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The Debt Limit – The Final Hostage for Republicans

If John Boehner put the Senate’s tax bill on the House floor for an up-or-down vote, it’s overwhelmingly likely it will pass. Members of Congress like Tim Scott have said as much.

Another conservative House Republican, Representative Tim Scott, a first-term congressman, said that such a measure “could pass the House,” according to Scott’s spokesman. The aide added that Scott does not support legislation raising taxes on the rich, however.

Scott’s just counting votes. You can tally up at least a dozen Republicans already willing to pass the bill in question, which just extends tax cuts on the first $250,000 of income while saying nothing on the tax rates above that level. It happens to be a tax cut on EVERY wage earner, so there really isn’t an issue with the tax pledge. And the entire 3-member Nebraska delegation, Illinois’ Bob Dold, Iowa’s Tom Latham, New York’s Chris Gibson, Oklahoma’s Tom Cole, Idaho’s Mike Simpson, and California’s Mary Bono Mack are among those on the record, to varying degrees. If you broaden it out to just the Norquist pledge, without tax rates, you’re up to 36 members.

Right now there are 192 Democrats and 241 Republicans, with two vacancies (both Democrats, Jesse Jackson Jr. and Dennis Cardoza, for different reasons). So assuming full Democratic support (which may not be so secure), you would need 25 Republicans to flip. You’re pretty close already.

What I think will actually end up more non-negotiable than the tax rates, which to a large extent are out of the hands of the Republicans as long as Democrats hold firm, is the debt limit. They correctly view that as the remaining source of leverage in the debate. The timing doesn’t match up – it won’t expire until February or March – but it represents the final hostage prospect for Republicans, and even those assumed to be as non-strategic as Louie Gohmert gets it:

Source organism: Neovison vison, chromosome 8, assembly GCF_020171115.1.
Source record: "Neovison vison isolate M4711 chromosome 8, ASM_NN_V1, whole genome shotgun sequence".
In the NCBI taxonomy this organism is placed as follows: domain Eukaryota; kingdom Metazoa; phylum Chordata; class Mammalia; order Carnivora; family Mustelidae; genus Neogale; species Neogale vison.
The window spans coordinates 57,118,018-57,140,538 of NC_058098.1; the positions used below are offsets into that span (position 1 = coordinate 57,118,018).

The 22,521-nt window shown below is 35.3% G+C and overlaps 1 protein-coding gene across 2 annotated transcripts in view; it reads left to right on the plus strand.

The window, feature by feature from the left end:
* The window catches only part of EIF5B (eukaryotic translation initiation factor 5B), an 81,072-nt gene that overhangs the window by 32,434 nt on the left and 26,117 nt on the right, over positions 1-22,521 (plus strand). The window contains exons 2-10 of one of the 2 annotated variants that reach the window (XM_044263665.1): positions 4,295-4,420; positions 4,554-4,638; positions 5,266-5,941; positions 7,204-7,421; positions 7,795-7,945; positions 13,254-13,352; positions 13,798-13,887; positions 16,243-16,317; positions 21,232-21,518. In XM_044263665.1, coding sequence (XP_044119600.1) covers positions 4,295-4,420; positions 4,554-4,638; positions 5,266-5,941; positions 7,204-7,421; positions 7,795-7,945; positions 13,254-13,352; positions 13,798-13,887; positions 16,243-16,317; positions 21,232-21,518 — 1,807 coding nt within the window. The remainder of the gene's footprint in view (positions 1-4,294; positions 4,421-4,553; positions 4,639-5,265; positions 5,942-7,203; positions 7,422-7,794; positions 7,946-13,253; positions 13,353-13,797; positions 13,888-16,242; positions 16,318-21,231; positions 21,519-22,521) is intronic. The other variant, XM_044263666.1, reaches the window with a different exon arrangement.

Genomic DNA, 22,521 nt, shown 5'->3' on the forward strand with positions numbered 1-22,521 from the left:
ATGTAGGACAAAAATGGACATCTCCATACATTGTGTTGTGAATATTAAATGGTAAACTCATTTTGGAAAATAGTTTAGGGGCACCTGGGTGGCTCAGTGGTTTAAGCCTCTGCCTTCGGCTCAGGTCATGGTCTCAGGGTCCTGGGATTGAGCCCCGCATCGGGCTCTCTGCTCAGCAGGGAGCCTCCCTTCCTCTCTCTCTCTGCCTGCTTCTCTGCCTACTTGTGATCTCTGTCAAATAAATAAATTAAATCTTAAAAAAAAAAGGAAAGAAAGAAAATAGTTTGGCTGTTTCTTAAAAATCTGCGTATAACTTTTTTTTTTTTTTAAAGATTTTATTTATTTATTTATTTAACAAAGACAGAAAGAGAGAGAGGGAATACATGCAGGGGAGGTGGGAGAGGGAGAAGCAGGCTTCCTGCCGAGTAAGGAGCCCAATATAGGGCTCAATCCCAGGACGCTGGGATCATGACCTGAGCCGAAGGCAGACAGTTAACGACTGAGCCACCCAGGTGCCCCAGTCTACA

“We do have leverage because early next year the debt ceiling gets reached,” he said. “And this president has got to have more ceiling. He’s got to have it moved. Sean, we have leverage. And this is a good time to say that we’re the ones promoting fairness. We’re the ones that want everyone to pay their share. You talk a good game but put it up here where your mouth is.”

“Yeah,” Hannity agreed, “but did you hear Harry Reid? He wants to tie the debt ceiling discussion to all of this mess. And he wants pretty much a blank check for Obama for the next four years.”

“Right,” said Gohmert, “and that’s our leverage.”

Republicans may be forced by circumstance to give on taxes. They know their last resort is the debt limit, and they won’t give it up. Which is crazy if you think about it. All the debt limit asks of Congress is to approve the ability to borrow to pay for appropriations Congress already authorized. It borders on insanity to give the power to the people who spent the money to demand a stop to paying the bills. But the last few years have changed the thinking on the debt limit entirely, making it more about a check on overweening government spending power. It’s not, but Republicans have convinced the public of this to some degree, so they can hold onto it as a hole card.

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David Dayen

David Dayen